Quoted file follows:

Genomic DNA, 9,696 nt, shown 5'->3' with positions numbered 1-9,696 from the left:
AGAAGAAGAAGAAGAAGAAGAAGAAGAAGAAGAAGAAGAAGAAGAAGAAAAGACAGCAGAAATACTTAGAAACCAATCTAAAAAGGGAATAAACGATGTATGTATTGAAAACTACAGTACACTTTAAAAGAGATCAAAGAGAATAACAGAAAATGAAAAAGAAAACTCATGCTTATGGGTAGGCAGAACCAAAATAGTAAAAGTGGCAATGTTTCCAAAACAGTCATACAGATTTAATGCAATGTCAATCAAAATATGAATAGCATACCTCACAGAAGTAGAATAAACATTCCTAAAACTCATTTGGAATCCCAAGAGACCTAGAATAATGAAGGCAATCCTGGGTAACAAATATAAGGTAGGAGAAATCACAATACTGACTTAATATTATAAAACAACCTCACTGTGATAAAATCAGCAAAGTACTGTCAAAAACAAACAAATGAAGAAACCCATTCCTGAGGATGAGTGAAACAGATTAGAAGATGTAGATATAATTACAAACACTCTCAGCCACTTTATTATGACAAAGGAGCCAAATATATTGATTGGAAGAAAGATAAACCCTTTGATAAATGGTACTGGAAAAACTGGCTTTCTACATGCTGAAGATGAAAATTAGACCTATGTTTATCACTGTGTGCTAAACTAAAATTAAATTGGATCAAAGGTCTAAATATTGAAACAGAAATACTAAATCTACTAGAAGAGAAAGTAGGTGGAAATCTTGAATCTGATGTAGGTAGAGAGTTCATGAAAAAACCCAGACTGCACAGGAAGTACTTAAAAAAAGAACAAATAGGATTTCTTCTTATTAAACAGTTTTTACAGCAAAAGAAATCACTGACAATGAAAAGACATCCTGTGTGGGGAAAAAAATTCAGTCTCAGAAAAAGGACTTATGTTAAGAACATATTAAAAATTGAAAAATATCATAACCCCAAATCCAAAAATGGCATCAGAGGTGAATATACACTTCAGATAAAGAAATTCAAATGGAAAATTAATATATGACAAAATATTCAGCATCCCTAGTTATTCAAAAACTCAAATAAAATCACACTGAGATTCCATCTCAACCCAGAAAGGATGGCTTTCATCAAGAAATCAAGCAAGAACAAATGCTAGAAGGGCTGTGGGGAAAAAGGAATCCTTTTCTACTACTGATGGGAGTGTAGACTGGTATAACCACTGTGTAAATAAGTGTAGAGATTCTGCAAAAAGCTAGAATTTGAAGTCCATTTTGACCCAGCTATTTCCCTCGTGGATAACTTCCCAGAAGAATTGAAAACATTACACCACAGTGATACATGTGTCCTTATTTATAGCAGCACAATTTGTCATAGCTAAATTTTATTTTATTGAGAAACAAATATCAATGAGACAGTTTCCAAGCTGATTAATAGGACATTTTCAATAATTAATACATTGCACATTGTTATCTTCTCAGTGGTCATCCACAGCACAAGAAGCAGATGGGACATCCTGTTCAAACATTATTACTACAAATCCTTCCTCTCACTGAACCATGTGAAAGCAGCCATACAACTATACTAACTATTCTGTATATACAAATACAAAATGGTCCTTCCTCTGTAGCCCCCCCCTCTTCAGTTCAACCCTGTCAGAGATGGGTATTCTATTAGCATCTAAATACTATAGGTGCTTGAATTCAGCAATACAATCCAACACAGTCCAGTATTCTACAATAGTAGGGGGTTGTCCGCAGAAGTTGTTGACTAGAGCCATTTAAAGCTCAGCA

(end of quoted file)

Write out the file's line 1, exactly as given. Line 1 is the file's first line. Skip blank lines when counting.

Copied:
Genomic DNA, 9,696 nt, shown 5'->3' with positions numbered 1-9,696 from the left: